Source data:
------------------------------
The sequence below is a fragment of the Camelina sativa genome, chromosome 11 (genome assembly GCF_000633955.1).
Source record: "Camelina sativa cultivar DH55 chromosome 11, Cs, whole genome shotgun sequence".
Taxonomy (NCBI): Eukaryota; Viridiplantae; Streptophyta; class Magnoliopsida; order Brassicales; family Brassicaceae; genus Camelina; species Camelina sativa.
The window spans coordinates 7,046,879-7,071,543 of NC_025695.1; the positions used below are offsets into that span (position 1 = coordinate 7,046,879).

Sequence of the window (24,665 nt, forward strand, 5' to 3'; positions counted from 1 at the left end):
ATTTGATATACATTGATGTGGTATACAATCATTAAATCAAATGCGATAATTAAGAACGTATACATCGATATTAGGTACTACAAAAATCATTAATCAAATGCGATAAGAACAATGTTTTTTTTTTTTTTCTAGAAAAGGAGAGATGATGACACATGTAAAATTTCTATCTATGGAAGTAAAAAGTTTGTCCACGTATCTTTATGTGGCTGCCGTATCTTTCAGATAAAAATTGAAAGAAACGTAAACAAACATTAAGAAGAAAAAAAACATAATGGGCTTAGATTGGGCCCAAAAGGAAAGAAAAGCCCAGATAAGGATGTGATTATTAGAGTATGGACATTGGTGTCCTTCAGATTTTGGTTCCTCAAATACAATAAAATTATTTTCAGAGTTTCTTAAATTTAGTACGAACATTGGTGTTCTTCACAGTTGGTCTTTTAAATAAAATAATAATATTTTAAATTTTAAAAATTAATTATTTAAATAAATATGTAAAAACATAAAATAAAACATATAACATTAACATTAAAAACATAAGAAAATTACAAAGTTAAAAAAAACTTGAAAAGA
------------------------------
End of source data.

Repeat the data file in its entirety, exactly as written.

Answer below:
The sequence below is a fragment of the Camelina sativa genome, chromosome 11 (genome assembly GCF_000633955.1).
Source record: "Camelina sativa cultivar DH55 chromosome 11, Cs, whole genome shotgun sequence".
Taxonomy (NCBI): Eukaryota; Viridiplantae; Streptophyta; class Magnoliopsida; order Brassicales; family Brassicaceae; genus Camelina; species Camelina sativa.
The window spans coordinates 7,046,879-7,071,543 of NC_025695.1; the positions used below are offsets into that span (position 1 = coordinate 7,046,879).

Sequence of the window (24,665 nt, forward strand, 5' to 3'; positions counted from 1 at the left end):
ATTTGATATACATTGATGTGGTATACAATCATTAAATCAAATGCGATAATTAAGAACGTATACATCGATATTAGGTACTACAAAAATCATTAATCAAATGCGATAAGAACAATGTTTTTTTTTTTTTTCTAGAAAAGGAGAGATGATGACACATGTAAAATTTCTATCTATGGAAGTAAAAAGTTTGTCCACGTATCTTTATGTGGCTGCCGTATCTTTCAGATAAAAATTGAAAGAAACGTAAACAAACATTAAGAAGAAAAAAAACATAATGGGCTTAGATTGGGCCCAAAAGGAAAGAAAAGCCCAGATAAGGATGTGATTATTAGAGTATGGACATTGGTGTCCTTCAGATTTTGGTTCCTCAAATACAATAAAATTATTTTCAGAGTTTCTTAAATTTAGTACGAACATTGGTGTTCTTCACAGTTGGTCTTTTAAATAAAATAATAATATTTTAAATTTTAAAAATTAATTATTTAAATAAATATGTAAAAACATAAAATAAAACATATAACATTAACATTAAAAACATAAGAAAATTACAAAGTTAAAAAAAACTTGAAAAGA